Loyalty programs are a tactical platform that must be maintained if they are to be used to bolster the numbers, but in-store visual communications is brand-building through improved customer experience and engagement.

Ben Ball
BrainTrust

Frankly, I tend to look at this equation from the other end of the street. I do not become more engaged in brands by completing surveys. On the contrary, I only complete surveys for brands in which I am already heavily engaged. For example, Woodworking Magazine regularly surveys me on which topics I most want to see articles about or which cover is most likely to get me to buy the magazine on a news stand. I respond because I know this influences my likelihood of getting the content I want. As for increasing purchase intent in a brand I am less engaged with, the impact is roughly equivalent to a price incentive — is it so cheap that I say “what the heck?” — with about the same level of impact on my likelihood of repurchase: none.

Anne Howe
BrainTrust

If “visual is our language” (Paco Underhill) for better engagement, the conundrum is this: too much clutter in stores makes shoppers tune out, especially with tens of thousands of packaging competing for the engagement. The human brain only comprehends 1 of every 20,000 things the eye sees. So in order to reward shoppers for engagement, we have to provide the base elements of relationship building first, and that comes from human contact and conversations.

If retailers can aggregate and really listen to what shoppers deem relevant, rewards for engagement will work. But the biggest barrier I hear about from shoppers is “I give retailers information that can really help them customize and personalize for me, but they don’t do it.”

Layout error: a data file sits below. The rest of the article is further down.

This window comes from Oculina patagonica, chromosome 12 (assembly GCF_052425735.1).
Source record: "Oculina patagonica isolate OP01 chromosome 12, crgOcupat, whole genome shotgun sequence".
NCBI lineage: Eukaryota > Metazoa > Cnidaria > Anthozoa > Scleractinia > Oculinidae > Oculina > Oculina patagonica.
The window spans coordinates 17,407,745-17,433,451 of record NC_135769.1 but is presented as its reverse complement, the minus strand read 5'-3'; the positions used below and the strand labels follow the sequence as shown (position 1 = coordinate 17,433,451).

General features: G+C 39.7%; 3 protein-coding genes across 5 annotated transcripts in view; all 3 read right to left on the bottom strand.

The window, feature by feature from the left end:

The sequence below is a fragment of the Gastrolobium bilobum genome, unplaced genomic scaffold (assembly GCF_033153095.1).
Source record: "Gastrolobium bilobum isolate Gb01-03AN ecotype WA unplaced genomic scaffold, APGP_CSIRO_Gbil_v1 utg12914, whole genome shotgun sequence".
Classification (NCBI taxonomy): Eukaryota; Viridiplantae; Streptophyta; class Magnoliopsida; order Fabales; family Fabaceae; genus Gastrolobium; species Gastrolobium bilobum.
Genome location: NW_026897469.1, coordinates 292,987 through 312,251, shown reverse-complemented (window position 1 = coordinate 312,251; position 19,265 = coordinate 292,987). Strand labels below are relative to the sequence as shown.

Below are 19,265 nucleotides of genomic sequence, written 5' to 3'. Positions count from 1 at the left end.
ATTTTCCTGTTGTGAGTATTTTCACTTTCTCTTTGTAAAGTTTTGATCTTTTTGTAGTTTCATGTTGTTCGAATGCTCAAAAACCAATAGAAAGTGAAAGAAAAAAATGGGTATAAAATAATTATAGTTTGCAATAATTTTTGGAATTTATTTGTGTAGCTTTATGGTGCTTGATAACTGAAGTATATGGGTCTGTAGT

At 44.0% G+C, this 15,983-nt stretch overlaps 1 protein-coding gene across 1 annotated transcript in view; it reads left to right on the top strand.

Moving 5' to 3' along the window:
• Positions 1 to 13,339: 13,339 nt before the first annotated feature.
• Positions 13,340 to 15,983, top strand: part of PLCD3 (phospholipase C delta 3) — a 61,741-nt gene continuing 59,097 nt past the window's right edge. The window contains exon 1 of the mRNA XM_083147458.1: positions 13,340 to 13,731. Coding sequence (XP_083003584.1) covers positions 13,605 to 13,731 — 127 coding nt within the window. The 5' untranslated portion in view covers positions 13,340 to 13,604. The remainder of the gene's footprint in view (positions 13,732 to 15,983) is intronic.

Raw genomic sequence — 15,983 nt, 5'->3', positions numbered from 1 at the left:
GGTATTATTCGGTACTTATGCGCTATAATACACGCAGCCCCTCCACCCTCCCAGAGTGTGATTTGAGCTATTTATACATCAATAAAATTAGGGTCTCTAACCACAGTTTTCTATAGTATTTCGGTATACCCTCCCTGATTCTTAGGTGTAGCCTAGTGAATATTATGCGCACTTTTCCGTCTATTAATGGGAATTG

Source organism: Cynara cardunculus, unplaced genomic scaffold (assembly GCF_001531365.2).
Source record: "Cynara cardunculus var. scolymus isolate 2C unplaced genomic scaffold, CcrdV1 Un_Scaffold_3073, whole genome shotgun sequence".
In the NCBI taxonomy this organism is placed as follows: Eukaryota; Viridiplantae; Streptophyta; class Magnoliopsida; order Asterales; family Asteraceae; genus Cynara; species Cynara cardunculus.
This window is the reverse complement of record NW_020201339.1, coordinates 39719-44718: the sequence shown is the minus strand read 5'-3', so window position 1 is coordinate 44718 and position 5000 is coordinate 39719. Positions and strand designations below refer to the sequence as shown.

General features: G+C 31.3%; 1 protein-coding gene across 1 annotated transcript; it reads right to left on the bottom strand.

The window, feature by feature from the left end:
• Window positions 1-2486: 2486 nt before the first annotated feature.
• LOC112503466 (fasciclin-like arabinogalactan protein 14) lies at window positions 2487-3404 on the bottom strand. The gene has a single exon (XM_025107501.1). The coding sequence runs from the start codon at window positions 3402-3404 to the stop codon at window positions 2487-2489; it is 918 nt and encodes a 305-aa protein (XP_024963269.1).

So many retailers have done it wrong, that in order to win at scale, they’re going to have to invest with tech and marketing partners to re-set the effort and go slow to go fast. It’s not cheap but it it sure as heck beats the march to the bottom that continual discounts inevitably lead to.

Ralph Jacobson
BrainTrust

I think this is a real component for true loyalty. We need to be aware that just because you have a high penetration of loyalty program member customers doesn’t mean they actually prefer to shop with you. These ways listed in the article are definitely the next step to driving real engagement and passion for the retail/CPG brand.

wpDiscuz
Braintrust
"These engagement activities help, but ultimately will not be enough to overcome the lack of differentiation and customer relevance."
"On the contrary, I only complete surveys for brands in which I am already heavily engaged."
"If “visual is our language” (Paco Underhill) for better engagement, the conundrum is this: too much clutter in stores makes shoppers tune out..."

Take Our Instant Poll

Do you agree that engagement rewards could reduce loyalty programs’ reliance on discounts and cash-back rewards?

View Results

Loading ... Loading ...